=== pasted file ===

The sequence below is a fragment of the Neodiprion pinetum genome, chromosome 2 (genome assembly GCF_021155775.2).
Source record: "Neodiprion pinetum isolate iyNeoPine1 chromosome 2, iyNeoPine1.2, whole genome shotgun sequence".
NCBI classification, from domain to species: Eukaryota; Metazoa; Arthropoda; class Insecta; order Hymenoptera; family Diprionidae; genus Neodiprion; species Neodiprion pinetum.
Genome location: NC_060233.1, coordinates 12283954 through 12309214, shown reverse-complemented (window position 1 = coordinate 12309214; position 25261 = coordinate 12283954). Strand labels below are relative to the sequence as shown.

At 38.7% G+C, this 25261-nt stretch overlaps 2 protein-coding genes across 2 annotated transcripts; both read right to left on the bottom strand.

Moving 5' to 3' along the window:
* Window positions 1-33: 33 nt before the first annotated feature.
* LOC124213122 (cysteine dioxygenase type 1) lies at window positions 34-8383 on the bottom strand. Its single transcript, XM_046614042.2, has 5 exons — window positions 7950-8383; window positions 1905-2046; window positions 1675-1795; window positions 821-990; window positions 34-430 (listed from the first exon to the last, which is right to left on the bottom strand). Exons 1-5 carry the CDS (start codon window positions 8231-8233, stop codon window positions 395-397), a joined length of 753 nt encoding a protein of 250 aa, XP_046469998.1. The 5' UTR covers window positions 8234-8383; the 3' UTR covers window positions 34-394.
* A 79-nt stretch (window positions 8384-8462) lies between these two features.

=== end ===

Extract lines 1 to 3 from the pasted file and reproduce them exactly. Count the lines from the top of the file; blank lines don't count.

The sequence below is a fragment of the Neodiprion pinetum genome, chromosome 2 (genome assembly GCF_021155775.2).
Source record: "Neodiprion pinetum isolate iyNeoPine1 chromosome 2, iyNeoPine1.2, whole genome shotgun sequence".
NCBI classification, from domain to species: Eukaryota; Metazoa; Arthropoda; class Insecta; order Hymenoptera; family Diprionidae; genus Neodiprion; species Neodiprion pinetum.